10 Horror TV Shows That Had No Right To Be This Good

First of all, how dare you.

Bates Motel
A & E Television

Arguably more so than any other genre, horror manages to evade the bounds of cinematic reason where quality is concerned. Thanks to studios regularly turning out low budget flicks to make a quick buck out of those of us always looking for a cheap scare, a far higher proportion of quote-unquote ‘bad’ horror media exists than in other genres, where such projects simply wouldn’t get made.

Even still, horror refuses to follow the conventional rules. A blockbuster plot or franchise entry that should in theory be a surefire win often ends up pelted with metaphorical tomatoes, while an initially ridiculous premise can end up a true classic, all by virtue of bloody good or bad execution - sometimes literally. While this is less prevalent on the small screen due to the increased time and logistics involved in producing an entire TV show, plenty of titles still make their way onto our screens that make us say, “There’s no way that should have worked. Or at the very least, worked that well.” And yet!

These shows had absolutely no right to be this good, but they certainly prove that what sounds wacky on paper can turn out to be some of the best horror in the business.

10. Creepshow

Bates Motel

Any premise that is at all meta in nature can often be a finicky thing to adapt. Based on the 1982 Stephen King and George A. Romero film, a television continuation of this universe would inevitably prove difficult to get right. The initial anthology, having been thematically and visually an homage to comics such as Tales Of The Crypt, has since been turned into comics and graphic novels in its own right, meaning the show needed to successfully capture the magic of each of these mediums in a new format.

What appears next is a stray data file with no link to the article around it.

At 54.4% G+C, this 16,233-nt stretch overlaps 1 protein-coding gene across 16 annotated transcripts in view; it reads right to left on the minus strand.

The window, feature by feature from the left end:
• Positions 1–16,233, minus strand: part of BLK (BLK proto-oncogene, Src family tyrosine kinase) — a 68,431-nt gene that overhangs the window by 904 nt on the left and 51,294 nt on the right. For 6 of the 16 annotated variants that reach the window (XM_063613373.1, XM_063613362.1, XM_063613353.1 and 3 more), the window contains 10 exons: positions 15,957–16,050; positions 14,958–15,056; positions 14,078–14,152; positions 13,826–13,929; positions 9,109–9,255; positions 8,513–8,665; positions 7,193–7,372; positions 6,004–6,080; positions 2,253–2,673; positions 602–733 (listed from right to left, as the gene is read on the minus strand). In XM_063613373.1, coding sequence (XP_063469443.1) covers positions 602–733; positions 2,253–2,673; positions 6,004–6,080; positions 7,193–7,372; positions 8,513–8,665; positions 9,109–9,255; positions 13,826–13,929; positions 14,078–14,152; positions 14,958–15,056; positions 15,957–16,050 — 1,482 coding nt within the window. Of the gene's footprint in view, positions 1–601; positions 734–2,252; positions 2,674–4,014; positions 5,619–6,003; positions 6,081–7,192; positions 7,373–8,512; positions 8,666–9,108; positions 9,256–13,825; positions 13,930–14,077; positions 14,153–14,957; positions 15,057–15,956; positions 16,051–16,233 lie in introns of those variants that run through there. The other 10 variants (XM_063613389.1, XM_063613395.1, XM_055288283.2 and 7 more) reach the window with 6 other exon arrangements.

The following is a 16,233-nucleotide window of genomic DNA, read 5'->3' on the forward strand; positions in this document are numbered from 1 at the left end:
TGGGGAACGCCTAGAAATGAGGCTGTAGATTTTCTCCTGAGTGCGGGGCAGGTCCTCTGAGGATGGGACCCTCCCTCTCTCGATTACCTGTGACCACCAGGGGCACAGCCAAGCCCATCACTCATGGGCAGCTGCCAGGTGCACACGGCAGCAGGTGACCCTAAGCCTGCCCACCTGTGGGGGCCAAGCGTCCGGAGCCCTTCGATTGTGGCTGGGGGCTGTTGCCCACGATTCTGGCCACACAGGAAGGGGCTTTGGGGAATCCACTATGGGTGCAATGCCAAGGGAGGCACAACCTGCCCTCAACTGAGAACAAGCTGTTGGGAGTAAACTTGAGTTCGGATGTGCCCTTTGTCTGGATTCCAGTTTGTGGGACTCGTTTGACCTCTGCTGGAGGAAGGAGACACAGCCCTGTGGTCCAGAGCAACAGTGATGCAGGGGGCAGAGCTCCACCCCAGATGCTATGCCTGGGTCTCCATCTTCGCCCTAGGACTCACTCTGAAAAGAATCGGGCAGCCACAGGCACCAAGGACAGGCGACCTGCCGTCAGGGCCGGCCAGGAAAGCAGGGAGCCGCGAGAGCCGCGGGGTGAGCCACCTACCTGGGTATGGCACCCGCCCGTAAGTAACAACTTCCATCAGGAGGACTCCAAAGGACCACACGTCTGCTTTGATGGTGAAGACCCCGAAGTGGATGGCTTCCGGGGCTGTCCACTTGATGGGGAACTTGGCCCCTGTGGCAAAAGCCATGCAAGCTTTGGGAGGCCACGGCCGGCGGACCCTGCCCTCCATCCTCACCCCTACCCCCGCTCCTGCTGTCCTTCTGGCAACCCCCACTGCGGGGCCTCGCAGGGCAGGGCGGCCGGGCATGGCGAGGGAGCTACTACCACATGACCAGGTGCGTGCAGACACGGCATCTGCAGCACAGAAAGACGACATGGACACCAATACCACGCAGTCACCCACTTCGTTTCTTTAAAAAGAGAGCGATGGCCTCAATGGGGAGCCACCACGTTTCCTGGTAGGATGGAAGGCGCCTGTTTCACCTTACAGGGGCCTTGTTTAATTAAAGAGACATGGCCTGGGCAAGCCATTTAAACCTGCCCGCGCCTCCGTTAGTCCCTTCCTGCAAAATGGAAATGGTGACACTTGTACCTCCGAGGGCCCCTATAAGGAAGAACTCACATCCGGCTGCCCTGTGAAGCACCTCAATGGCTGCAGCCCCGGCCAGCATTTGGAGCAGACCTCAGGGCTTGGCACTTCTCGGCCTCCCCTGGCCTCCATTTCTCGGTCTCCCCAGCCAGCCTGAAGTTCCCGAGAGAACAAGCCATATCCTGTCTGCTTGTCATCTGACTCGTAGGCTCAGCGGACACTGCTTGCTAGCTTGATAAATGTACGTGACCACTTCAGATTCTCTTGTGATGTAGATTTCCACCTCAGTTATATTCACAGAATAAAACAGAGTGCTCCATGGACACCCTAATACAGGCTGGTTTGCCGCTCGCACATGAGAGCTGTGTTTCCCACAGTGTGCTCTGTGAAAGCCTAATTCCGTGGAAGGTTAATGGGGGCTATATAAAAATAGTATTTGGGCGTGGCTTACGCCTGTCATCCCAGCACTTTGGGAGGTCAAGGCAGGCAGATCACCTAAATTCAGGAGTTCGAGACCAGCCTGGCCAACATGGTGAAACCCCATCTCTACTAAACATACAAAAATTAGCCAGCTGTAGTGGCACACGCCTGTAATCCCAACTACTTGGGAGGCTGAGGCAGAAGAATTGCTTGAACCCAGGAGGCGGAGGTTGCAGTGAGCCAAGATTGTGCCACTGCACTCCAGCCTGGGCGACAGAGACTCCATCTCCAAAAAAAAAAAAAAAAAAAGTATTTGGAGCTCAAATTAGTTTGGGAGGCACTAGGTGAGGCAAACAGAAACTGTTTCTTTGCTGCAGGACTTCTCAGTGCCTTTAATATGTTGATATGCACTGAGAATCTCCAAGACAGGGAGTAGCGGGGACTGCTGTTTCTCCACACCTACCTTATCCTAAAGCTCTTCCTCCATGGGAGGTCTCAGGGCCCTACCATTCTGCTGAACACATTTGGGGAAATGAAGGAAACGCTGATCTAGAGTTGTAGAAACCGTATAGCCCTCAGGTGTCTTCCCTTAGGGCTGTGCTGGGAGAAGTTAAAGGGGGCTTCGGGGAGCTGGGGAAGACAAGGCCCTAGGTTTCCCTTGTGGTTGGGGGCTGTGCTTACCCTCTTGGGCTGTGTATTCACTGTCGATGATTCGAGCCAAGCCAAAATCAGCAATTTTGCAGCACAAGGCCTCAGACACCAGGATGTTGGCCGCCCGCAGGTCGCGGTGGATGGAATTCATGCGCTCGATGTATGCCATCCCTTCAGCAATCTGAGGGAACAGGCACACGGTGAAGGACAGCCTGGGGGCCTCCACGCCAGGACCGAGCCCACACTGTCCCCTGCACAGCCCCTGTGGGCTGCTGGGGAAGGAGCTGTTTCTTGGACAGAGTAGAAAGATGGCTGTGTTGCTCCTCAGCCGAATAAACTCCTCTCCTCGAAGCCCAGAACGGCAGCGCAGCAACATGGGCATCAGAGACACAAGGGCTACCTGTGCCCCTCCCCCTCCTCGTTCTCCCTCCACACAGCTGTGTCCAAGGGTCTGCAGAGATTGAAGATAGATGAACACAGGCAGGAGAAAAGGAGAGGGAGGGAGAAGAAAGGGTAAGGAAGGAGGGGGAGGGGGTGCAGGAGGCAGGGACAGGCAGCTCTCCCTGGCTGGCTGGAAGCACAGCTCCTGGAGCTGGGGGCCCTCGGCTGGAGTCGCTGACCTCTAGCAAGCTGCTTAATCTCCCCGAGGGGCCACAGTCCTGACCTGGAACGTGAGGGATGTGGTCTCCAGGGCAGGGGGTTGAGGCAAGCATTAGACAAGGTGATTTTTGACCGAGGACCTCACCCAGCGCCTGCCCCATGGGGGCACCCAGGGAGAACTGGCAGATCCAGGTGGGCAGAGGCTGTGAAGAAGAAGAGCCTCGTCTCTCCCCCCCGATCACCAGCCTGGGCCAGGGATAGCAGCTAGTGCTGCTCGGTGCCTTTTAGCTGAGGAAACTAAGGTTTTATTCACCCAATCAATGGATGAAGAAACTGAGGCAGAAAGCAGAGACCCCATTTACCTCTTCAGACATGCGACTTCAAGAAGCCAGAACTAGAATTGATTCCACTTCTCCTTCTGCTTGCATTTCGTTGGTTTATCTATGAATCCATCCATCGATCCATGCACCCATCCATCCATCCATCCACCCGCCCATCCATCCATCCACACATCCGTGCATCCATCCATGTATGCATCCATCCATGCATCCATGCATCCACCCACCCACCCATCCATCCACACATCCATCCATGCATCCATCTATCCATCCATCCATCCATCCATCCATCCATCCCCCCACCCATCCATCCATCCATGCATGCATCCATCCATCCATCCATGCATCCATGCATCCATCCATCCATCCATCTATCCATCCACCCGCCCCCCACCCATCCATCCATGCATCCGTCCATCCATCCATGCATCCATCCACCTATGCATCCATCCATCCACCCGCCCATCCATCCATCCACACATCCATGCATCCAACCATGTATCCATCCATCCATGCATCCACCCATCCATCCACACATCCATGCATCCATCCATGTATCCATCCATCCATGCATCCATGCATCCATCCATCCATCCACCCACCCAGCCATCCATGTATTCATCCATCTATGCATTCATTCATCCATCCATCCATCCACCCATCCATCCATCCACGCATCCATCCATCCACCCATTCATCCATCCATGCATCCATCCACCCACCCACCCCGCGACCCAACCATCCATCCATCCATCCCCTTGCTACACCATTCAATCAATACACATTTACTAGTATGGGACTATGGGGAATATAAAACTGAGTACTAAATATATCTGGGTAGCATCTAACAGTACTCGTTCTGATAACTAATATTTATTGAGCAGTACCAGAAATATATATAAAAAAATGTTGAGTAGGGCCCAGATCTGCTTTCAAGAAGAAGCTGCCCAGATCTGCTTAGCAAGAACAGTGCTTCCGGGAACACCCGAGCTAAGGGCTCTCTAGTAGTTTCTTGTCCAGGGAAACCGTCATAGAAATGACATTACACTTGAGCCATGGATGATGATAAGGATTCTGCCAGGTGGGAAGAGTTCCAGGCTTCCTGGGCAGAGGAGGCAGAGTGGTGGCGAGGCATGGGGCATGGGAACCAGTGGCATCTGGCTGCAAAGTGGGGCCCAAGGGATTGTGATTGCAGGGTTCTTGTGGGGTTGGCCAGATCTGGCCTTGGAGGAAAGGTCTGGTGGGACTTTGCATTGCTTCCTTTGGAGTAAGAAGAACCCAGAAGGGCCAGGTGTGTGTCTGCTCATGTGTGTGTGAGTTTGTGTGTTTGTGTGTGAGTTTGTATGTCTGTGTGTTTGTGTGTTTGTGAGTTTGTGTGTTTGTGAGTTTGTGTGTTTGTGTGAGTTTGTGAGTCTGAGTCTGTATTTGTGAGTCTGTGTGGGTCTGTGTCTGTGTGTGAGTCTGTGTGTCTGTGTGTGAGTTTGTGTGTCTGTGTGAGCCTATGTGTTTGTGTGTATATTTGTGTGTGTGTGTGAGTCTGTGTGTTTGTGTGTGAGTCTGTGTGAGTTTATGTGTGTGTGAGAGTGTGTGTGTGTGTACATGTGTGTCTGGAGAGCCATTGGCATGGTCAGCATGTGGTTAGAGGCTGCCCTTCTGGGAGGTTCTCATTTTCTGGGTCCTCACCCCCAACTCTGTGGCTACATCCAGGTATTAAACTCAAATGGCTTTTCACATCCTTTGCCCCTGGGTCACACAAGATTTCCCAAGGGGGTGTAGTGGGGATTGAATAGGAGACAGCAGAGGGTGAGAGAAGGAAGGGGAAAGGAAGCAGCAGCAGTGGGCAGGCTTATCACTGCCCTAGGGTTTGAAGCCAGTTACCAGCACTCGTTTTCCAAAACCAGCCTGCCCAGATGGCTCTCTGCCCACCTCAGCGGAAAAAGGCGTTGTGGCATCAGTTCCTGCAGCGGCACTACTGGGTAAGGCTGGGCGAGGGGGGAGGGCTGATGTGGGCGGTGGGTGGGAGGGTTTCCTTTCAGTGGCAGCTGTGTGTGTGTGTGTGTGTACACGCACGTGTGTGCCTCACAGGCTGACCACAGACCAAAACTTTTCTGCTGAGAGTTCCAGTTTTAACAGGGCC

Few shows have committed to the bit as thoroughly as Creepshow. Fully stepping up to the challenge, Creeshow not only manages to squeeze two horror stories into each episode, complete with comic book-esque visuals, traits and special effects, but even includes fictitious advertisements of products presented in the comics bang splat in the middle of the narrative. Add to this the omnipresent puppet presenter of The Creep, who needs to be both humorous and taken seriously, and you have a concoction of elements that really ought not to have worked.

Instead, Creepshow is extremely successful as a niche genre offering, and as of 2022 has been renewed for a fourth season at Shudder, as well as spawning multiple tie-in novels and even a theme park event.


Writer, gamer, and enjoyer of all things visual. Makes jokes more reliably than headshots.